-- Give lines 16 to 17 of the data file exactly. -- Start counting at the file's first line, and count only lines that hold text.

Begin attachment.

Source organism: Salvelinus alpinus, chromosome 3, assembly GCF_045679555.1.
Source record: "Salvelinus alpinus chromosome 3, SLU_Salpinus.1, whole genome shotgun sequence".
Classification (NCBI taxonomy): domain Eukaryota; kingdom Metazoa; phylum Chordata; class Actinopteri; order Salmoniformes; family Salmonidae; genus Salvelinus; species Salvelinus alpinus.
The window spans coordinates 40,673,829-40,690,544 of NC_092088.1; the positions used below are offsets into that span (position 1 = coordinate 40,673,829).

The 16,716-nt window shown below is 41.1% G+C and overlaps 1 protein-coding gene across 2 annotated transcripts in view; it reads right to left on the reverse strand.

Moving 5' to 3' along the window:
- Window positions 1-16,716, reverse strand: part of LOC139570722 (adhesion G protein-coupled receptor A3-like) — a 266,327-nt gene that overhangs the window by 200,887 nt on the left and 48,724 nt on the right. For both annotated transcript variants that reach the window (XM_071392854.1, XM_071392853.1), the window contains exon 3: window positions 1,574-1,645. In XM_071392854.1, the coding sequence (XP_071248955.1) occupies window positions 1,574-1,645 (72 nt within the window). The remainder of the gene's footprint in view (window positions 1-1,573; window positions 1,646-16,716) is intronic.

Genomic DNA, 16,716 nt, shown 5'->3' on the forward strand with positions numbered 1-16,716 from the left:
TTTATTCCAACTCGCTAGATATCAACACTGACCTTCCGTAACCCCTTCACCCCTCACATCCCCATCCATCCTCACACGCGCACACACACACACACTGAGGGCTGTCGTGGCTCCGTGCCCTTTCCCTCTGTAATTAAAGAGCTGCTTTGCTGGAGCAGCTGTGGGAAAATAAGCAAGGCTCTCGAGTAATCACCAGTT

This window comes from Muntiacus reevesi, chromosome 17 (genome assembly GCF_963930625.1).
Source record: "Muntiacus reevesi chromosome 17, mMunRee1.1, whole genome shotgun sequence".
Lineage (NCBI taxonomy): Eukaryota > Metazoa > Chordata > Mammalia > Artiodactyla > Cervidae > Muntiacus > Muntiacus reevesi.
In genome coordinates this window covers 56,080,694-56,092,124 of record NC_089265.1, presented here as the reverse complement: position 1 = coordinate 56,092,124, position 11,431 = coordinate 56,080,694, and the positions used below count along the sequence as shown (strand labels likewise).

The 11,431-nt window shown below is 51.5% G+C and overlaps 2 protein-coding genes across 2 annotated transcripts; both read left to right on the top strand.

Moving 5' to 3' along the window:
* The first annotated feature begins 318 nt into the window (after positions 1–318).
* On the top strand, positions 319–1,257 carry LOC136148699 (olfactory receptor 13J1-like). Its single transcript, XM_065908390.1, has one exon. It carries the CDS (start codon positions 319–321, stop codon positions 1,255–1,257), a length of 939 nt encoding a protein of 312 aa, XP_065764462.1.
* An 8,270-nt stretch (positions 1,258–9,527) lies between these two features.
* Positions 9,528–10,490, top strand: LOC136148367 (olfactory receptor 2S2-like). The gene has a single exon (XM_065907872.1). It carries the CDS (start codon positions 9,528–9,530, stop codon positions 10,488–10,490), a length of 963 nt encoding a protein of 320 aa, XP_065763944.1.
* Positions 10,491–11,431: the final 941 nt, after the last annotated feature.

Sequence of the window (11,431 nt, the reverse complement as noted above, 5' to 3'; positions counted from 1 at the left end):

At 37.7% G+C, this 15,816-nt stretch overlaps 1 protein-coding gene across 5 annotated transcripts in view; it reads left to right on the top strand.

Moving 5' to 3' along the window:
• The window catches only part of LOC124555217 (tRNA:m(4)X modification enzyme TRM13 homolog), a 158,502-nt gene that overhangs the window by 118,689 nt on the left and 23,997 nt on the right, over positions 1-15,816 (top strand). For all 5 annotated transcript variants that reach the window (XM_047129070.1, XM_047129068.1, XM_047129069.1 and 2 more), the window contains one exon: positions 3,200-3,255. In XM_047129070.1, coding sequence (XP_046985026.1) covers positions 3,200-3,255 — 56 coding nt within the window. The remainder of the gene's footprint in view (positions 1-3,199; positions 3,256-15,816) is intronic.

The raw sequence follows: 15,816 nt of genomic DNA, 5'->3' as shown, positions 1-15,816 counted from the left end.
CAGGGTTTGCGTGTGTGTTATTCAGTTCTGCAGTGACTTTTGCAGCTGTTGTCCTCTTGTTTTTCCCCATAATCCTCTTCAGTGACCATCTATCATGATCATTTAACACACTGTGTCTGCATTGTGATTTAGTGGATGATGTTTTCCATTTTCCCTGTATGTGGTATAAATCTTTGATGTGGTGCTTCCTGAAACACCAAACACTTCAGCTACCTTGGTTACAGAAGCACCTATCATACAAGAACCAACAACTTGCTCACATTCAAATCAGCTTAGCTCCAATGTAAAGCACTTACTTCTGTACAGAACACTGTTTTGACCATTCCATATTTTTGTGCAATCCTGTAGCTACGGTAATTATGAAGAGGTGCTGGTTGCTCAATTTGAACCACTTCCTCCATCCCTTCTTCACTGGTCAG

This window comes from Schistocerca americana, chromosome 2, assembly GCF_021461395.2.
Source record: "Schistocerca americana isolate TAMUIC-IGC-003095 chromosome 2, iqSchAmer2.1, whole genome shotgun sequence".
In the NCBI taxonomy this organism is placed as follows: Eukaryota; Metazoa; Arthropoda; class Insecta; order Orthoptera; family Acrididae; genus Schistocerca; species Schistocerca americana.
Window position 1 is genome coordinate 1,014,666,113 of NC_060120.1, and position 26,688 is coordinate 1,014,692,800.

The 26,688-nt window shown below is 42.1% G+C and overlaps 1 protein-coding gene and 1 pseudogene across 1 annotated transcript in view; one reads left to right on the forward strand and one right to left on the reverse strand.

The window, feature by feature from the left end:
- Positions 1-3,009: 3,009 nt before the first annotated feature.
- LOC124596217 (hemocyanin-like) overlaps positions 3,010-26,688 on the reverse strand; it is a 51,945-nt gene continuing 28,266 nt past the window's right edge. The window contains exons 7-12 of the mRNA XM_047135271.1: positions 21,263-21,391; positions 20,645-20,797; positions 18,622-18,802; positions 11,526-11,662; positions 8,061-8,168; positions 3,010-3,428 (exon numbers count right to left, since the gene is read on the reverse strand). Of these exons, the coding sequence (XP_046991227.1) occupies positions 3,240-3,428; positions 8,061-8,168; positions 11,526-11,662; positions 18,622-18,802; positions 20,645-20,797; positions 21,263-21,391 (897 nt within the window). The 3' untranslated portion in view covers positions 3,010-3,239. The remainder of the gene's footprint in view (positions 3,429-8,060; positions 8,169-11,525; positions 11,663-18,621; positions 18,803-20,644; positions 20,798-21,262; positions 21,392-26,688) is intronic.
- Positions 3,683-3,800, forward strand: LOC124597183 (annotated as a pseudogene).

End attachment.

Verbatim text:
* The first annotated feature begins 318 nt into the window (after positions 1–318).
* On the top strand, positions 319–1,257 carry LOC136148699 (olfactory receptor 13J1-like). Its single transcript, XM_065908390.1, has one exon. It carries the CDS (start codon positions 319–321, stop codon positions 1,255–1,257), a length of 939 nt encoding a protein of 312 aa, XP_065764462.1.